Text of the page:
A role that had satisfied Elizabeth for a while…
Until, in 1906, her father had opened the largest department store fashionable Edwardian Bath had ever seen. From the moment she’d stepped into its sparkling, breath-taking foyer, Elizabeth would not be shaken from working as the head of the new ladies’ department.
Having finally won her father’s agreement two years ago, she’d launched herself into the role with determination and commitment, proving her worth through steadily increasing sales, footfall and morale amongst her staff.
Now, she wanted more… deserved more.
Elizabeth breathed in deeply as she stared at the hatted men and women who streamed back and forth on the busy street; the trams slowing to pick up or allow passengers to disembark. How many of these women had she dressed and accessorised? How many had she helped to spend their father’s or husband’s money? Did they, too, long to stand tall and proud and spend their own earnings, from their own success?
Although Bath was still only a small-scale industrial city, it was identified by its social elite. A city that was a bustling oasis of the firmly established upper class, but also a newly emerging middle class. It was these people that Elizabeth grew more and more determined to entice through Pennington’s doors, thus demolishing its reputation of being a place where only the moneyed belonged.
She turned from the window. Twenty-four years old and still she had nothing to call her own, nothing to hold onto as evidence of her enthusiasm, vision and skill. If her father’s belief stood that women had no true place in business, why introduce her to retail’s excitement and possibility? Why pretend she was even needed at Pennington’s?
The entire country hummed with the underlying fever of women’s progression. The right to vote was on the minds and lips of the majority of women who frequented the store, teashops and boutiques. How could her father continue to ignore such impassioned determination? Women were finally making a stand and, sooner or later, Edward Pennington would have to admit defeat or risk losing the very gender that made up the bigger ratio of his profits.
Time and again, Elizabeth suspected his employment of her had been nothing more than a way to control her wilfulness. A calculated plan, allowing him to witness her predicted failure in order to be proved correct in his view that women were little more than vessels in which to bear children.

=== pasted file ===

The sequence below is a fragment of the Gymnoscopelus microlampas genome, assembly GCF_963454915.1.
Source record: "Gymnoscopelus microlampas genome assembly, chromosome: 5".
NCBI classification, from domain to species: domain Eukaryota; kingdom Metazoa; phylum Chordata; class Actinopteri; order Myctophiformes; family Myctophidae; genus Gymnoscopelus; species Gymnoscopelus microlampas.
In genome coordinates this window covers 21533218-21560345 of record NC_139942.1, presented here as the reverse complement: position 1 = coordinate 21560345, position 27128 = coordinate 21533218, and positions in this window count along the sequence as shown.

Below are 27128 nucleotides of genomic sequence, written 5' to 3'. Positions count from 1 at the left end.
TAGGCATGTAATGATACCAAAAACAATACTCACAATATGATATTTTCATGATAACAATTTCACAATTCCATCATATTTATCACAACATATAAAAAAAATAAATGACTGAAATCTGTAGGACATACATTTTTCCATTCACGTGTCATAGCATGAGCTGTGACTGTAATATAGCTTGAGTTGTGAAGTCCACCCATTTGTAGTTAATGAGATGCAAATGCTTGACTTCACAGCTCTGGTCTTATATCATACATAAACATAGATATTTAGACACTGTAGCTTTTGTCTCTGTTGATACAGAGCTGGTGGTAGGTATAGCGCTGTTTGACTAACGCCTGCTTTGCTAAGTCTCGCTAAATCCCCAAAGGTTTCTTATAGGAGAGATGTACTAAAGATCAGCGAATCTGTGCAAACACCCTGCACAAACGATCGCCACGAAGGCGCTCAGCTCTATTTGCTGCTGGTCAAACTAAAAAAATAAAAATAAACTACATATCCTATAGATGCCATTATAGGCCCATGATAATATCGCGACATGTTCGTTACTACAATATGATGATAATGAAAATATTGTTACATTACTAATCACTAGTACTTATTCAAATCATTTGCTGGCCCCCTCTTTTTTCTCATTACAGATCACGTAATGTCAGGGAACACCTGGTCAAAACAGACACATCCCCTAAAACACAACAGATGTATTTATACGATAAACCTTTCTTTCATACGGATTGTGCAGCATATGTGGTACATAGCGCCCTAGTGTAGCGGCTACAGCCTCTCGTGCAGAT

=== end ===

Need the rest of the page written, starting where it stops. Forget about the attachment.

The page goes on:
Tears of frustration pricked her eyes and Elizabeth swiped at the them as she strode from the department and into the main corridor, battling the debilitating fear that her father’s treatment of her might one day force her to take her life… as it had her mother.
Helena Pennington had once been a beautiful, intelligent and gregarious socialite. A woman wanted by men and emulated by women. Her deep red hair and startling green eyes were revered throughout her social circles. The way Helena raised her only child, teaching Elizabeth about compassion, love and empathy, as well as enjoying her daughter’s happiness to work beside her father, had been something admired, rather than frowned upon.
But as close as Elizabeth had thought she and her mother were, Helena hadn’t the strength to fight her husband’s continuous disparagement, verbal torment and disdain.
Not even for her only child.
For a long time, Elizabeth had struggled to forgive her mother for leaving her alone with Edward but, four years on, she understood her mother’s desperation and had entirely acquitted her. After all, her mother’s death had given Elizabeth the resentment and passion needed to fight every inch of her father’s dominance.